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Concept-ually Speaking

We are sometimes called the pioneers of the ‘concept’ film and that is something we are very proud of. When we decided to build a studio, we asked ourselves how we would differentiate UTV from the other big established names making great cinema. Very early on, we realised that being director driven was probably the best way to go because films are ultimately a director’s medium and if you are able to work with directors who you believe have a vision, everything else will follow.

So when Rakeysh Omprakash Mehra came to us with the script of Rang De Basanti (RDB), it was not a ‘safe’ film. It was the fourth Bhagat Singh film in a row and the whole star cast dies in the end. Yes, it did have Aamir Khan but he was not the centrifugal force of the film but one amongst the five boys whose story was being told. So it was a big risk to take especially given our relatively much smaller size as a studio then, but in this business, to take a line from Barfi!, not taking a risk is the biggest risk you can take. We took that risk with RDB and the rest is history. Khosla Ka Ghosla was one of those smaller films that in those days were either termed art cinema or just lay in the cans and never got released. We saw the potential in it and decided to release it like a “big film”. That paid off too. The success of those two films in 2006 really gave us the impetus to continue down the same path and go with our instincts. Since then we have invariably been able to present the audience diverse films in different genres year after year.

In 2008 we made Jodhaa Akbar despite everyone telling us that historical films don’t work. But we knew we had an amazing script, a passionate director, and of course Hrithik Roshan and Aishwarya Rai Bachchan, two of the most talented and gorgeous people you could want to watch together in a historical. We also had A Wednesday in the same year. What really got us sold on the film was Neeraj’s supreme confidence and script, especially the last half hour. And sure enough you had standing ovations at the end of Naseer saab’s monologue in the climax.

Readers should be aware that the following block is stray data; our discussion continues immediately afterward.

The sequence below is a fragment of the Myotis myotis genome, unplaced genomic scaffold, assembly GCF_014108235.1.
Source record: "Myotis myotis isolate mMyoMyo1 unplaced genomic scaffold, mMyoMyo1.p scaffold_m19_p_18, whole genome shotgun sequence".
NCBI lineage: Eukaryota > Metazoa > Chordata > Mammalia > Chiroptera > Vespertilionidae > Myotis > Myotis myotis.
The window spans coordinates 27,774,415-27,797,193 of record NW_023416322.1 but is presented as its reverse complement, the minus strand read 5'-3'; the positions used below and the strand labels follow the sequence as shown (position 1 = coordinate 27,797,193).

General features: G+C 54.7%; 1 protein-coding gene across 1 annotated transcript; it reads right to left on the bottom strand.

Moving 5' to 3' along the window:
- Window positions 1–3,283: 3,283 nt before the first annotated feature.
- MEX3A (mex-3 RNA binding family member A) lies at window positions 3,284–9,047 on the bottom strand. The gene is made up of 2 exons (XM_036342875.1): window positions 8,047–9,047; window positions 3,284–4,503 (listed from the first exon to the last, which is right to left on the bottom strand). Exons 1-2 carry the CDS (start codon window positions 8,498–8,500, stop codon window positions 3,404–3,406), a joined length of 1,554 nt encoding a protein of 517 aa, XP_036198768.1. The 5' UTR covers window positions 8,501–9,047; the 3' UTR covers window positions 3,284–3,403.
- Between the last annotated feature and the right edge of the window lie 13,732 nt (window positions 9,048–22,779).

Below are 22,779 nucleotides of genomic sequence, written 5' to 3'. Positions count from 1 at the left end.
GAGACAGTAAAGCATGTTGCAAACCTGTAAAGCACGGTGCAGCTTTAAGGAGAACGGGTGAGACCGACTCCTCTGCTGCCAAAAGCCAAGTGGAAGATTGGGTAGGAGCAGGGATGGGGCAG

I remember when Anurag Kashyap narrated the script of Dev D in our conference room, it was a polarised reaction. Half of the room was aghast and the other half was ecstatic. We realised that the audience reaction was going to be as polarised and we had animated and intense debates internally about whether to make the film or not. I’m glad we finally decided to go ahead and take the plunge.

We saw Udaan after a really long tiring day and it was around 11 pm when we finally got to Kashyap’s office where Vikram (Vikramaditya Motwane) had assembled a rough cut of the film. We watched it and came out unable to speak because we were just too choked. The film touched so many chords on so many levels with so many people. We just knew we had to support the film, after which of course the Cannes jury felt the same way!

No One Killed Jessica came from a newspaper article from which Raj Kumar Gupta wrote a brilliant script. But it was a film that could have gone anywhere. It could have been a really dark gritty film which not many people would want to watch because it was on a subject that nobody wants to come face to face with. But the way Raj cast it and the way he told the story, together with the music that Amit Trivedi composed made it so thought provoking, entertaining and thrilling, that the film went on to achieve what it did.

Barfi! was a four hour narration from Anurag Basu in which Barfi, Jhilmil and Shruti became characters so real to us, we just had to let them take life on celluloid.

Coming to Kai Po Che, it was a script we absolutely loved and early on had a discussion about casting, in which we decided that we should not try to cast known stars in it as the balance between the boys was so very important to maintain. I have to say that Gattu (Abhishek Kapoor) has taken what was already a great script to a different level altogether on screen. It’s a film we are so proud of and judging by the first week’s collections and the response from the audience and critics, it will go on to become one of those movies that give a voice to a generation. What is very fulfilling is that at the same time as a Barfi!, Paan Singh Tomar and Kai Po Che, we can also do a Rowdy Rathore and a Himmatwala with élan  – mass commercial entertainers that we enjoy as much as our ‘high concept’ movies.

I think that is the real strength of our studio and our team – being able to do so many wonderfully different things at the same time and with the same passion and enthusiasm.

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